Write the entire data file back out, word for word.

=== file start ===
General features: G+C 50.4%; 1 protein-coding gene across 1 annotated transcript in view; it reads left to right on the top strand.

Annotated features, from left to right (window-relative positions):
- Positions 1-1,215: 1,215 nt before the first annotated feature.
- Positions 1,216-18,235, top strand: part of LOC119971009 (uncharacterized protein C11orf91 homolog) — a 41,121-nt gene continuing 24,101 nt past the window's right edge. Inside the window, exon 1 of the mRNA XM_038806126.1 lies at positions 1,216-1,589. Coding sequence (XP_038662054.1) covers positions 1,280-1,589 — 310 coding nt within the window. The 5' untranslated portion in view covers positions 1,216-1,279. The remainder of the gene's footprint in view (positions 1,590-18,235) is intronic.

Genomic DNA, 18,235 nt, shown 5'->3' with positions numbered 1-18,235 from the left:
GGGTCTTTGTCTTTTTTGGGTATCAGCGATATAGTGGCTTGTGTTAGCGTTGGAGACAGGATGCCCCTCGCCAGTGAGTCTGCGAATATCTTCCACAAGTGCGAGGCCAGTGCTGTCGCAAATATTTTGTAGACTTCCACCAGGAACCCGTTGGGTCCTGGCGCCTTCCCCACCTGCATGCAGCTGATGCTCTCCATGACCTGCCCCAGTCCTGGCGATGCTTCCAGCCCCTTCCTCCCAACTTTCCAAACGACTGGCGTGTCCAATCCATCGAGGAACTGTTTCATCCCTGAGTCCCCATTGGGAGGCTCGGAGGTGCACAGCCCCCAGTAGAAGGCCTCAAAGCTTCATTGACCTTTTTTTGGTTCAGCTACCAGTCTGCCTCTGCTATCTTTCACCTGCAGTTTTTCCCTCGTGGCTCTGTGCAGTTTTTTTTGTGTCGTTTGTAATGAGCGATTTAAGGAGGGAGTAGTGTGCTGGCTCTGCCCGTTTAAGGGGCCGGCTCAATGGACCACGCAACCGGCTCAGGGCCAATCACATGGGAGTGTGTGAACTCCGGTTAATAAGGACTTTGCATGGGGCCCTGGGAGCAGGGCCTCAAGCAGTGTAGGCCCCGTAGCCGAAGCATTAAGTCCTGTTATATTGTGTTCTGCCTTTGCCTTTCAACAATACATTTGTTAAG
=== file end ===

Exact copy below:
General features: G+C 50.4%; 1 protein-coding gene across 1 annotated transcript in view; it reads left to right on the top strand.

Annotated features, from left to right (window-relative positions):
- Positions 1-1,215: 1,215 nt before the first annotated feature.
- Positions 1,216-18,235, top strand: part of LOC119971009 (uncharacterized protein C11orf91 homolog) — a 41,121-nt gene continuing 24,101 nt past the window's right edge. Inside the window, exon 1 of the mRNA XM_038806126.1 lies at positions 1,216-1,589. Coding sequence (XP_038662054.1) covers positions 1,280-1,589 — 310 coding nt within the window. The 5' untranslated portion in view covers positions 1,216-1,279. The remainder of the gene's footprint in view (positions 1,590-18,235) is intronic.

Genomic DNA, 18,235 nt, shown 5'->3' with positions numbered 1-18,235 from the left:
GGGTCTTTGTCTTTTTTGGGTATCAGCGATATAGTGGCTTGTGTTAGCGTTGGAGACAGGATGCCCCTCGCCAGTGAGTCTGCGAATATCTTCCACAAGTGCGAGGCCAGTGCTGTCGCAAATATTTTGTAGACTTCCACCAGGAACCCGTTGGGTCCTGGCGCCTTCCCCACCTGCATGCAGCTGATGCTCTCCATGACCTGCCCCAGTCCTGGCGATGCTTCCAGCCCCTTCCTCCCAACTTTCCAAACGACTGGCGTGTCCAATCCATCGAGGAACTGTTTCATCCCTGAGTCCCCATTGGGAGGCTCGGAGGTGCACAGCCCCCAGTAGAAGGCCTCAAAGCTTCATTGACCTTTTTTTGGTTCAGCTACCAGTCTGCCTCTGCTATCTTTCACCTGCAGTTTTTCCCTCGTGGCTCTGTGCAGTTTTTTTTGTGTCGTTTGTAATGAGCGATTTAAGGAGGGAGTAGTGTGCTGGCTCTGCCCGTTTAAGGGGCCGGCTCAATGGACCACGCAACCGGCTCAGGGCCAATCACATGGGAGTGTGTGAACTCCGGTTAATAAGGACTTTGCATGGGGCCCTGGGAGCAGGGCCTCAAGCAGTGTAGGCCCCGTAGCCGAAGCATTAAGTCCTGTTATATTGTGTTCTGCCTTTGCCTTTCAACAATACATTTGTTAAG